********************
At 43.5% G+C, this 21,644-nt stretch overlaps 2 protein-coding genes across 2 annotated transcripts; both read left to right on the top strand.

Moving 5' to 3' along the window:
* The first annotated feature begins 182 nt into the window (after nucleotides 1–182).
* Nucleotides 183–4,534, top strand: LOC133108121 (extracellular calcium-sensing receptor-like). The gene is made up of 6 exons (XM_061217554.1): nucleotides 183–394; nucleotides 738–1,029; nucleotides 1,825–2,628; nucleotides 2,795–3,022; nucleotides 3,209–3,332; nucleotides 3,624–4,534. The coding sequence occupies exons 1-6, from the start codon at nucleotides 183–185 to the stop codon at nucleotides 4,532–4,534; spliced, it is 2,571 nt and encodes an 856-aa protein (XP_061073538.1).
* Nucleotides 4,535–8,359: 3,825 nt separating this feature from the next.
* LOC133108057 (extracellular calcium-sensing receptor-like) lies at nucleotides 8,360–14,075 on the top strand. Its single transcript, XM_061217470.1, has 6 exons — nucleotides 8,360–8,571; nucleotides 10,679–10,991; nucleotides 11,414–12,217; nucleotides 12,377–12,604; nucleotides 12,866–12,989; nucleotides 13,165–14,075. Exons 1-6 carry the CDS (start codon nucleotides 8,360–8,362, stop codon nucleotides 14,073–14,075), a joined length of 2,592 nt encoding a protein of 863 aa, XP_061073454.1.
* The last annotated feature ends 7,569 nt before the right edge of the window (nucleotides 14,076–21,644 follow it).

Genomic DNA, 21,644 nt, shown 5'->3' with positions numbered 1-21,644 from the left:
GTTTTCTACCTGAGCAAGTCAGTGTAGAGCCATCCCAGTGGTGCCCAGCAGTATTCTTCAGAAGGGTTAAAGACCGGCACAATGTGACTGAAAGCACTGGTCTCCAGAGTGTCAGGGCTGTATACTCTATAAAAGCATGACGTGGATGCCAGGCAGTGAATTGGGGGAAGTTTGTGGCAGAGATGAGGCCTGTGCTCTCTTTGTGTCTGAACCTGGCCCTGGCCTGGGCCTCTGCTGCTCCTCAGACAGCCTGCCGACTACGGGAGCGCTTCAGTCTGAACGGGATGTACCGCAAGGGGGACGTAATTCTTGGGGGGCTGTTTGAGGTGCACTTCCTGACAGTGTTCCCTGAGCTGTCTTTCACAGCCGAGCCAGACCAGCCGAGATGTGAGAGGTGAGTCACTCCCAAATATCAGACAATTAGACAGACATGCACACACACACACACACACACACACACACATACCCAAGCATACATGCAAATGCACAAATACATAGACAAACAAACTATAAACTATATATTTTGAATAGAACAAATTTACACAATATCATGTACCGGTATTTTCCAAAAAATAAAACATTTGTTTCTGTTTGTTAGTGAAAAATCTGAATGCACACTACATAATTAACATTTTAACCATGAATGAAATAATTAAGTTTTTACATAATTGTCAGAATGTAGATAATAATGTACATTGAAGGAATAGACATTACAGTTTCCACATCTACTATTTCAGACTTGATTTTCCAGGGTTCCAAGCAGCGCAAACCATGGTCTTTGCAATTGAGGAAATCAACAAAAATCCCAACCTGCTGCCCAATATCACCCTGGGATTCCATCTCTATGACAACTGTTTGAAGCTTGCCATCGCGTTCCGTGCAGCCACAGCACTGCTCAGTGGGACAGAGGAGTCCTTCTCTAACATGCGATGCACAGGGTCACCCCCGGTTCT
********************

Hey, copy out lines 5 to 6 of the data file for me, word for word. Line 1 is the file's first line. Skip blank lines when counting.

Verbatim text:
* Nucleotides 4,535–8,359: 3,825 nt separating this feature from the next.
* LOC133108057 (extracellular calcium-sensing receptor-like) lies at nucleotides 8,360–14,075 on the top strand. Its single transcript, XM_061217470.1, has 6 exons — nucleotides 8,360–8,571; nucleotides 10,679–10,991; nucleotides 11,414–12,217; nucleotides 12,377–12,604; nucleotides 12,866–12,989; nucleotides 13,165–14,075. Exons 1-6 carry the CDS (start codon nucleotides 8,360–8,362, stop codon nucleotides 14,073–14,075), a joined length of 2,592 nt encoding a protein of 863 aa, XP_061073454.1.